Re: Stabilizing veined quartz slab?
I would hardly call myself an "expert" on lapidary matters, but would be happy to *noodle* some thoughts on the matter with you - so long as you take them with the grains of salt or ten they deserve as "amature advice."
Fractured materials such as you describe are always problematic at best. As you know, you are faced with trying to hold together thin slices or layers of different tenacity and - probably - even chemistry [quartz & chrysocolla]. I don't know of any man-made material that holds up as well as quartz or similar natural materials. Things like opticon and epoxies are sometimes acceptable "second stringers" but they are not any where near being solid quartz. We make do with them - pure and simple.
Which, I think - is by way of saying what you already know: You are always taking a chance with them. Sometimes it works great, and sometimes we get disasters. - Hope for the former! :~}
That said as a "given", then the next question would seem to me to be how we can optimize any gluing we do. Does drawing our stabilizer into the stock perpendicularly work better than at other angles? I kind of doubt it, but I can't say that I know this for certain. I think, though, that the best coverage you can get - no matter what type of epoxy/etc. you use - is to use low but even heat to SLOWLY draw the binder across all quartz surfaces and get them coated as evenly as possible. [I am applying the cabinet-maker's adage that "Two thin coats beats one heavy one every time." It's time tested and proven.]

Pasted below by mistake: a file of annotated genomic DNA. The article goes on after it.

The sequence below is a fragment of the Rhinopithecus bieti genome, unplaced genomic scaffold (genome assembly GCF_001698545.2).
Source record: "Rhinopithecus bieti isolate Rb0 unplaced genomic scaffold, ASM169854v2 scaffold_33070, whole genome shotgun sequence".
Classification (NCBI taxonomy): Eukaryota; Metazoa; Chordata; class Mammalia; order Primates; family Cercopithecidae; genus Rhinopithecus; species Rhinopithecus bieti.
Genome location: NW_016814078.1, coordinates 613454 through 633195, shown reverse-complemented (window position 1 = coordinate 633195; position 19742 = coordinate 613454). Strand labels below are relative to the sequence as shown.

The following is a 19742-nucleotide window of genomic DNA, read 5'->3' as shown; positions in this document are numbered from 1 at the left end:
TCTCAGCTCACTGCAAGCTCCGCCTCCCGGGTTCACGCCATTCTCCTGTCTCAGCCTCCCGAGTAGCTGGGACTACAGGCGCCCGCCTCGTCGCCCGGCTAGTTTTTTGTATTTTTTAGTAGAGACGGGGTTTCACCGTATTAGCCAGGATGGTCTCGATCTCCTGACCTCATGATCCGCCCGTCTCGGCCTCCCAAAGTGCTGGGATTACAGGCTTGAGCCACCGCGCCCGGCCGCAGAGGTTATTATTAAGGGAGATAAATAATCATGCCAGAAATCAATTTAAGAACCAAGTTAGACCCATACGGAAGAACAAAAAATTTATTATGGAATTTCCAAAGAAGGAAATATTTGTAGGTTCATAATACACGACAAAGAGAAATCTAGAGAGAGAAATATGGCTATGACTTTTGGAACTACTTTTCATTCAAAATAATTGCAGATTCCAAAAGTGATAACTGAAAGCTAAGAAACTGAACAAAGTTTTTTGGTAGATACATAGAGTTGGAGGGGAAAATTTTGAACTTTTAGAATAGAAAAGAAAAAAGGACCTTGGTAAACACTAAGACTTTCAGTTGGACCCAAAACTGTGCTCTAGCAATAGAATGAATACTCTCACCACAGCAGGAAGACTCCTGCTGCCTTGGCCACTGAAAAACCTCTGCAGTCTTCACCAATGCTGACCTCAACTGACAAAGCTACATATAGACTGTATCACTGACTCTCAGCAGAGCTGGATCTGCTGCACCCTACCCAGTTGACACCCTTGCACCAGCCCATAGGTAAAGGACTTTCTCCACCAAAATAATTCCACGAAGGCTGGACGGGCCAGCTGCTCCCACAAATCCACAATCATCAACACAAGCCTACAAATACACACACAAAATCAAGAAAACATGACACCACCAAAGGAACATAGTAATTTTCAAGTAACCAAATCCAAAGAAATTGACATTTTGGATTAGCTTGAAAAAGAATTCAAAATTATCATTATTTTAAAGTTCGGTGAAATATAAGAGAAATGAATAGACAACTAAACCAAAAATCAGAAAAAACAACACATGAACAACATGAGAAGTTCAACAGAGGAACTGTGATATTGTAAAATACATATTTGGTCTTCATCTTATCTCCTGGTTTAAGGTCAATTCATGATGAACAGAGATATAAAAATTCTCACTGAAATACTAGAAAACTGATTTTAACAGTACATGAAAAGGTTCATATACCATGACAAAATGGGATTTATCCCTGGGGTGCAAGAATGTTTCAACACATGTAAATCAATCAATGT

Since, as you write, 'The veins isolate small areas of quartz, anywhere from 1/8" to 1" pieces. and I would like to include some of the veins in a cab, but no matter how careful I am, the piece always splits along the vein leaving mostly just a piece of quartz. I suppose I could soak cyanoacrylate or epoxy into the veins before cutting, but I don't know what adhesive would be best, or the best way to soak something in, or even if that would hold up to grinding.'
I don't think it matters beyond doing it slowly to get best possible coverage. Epoxies/resins/cyanocarolates/etc. - even opticon, for that matter... - are all similar, I think, in hardness to plastic resins. By the time you have glued your stock up basically you are dealing with a block of plastic shot through with thin layers/veins of quartz - a composite.
As to color changes over time, I firmly believe that every one of the currently available fillers will yellow with time. One product or another may give some miniscule advantage. But I'm not so sure that any of them have a sufficient one to recommend them over another.
Well... - I don't know if any of that helps, but maybe it does a little - even if only to help you think it out a bit further.
I hope the cab(s) turn out super. Post a shot or two for us somewhere
From Alan - June 03, 2007 at 09:51:35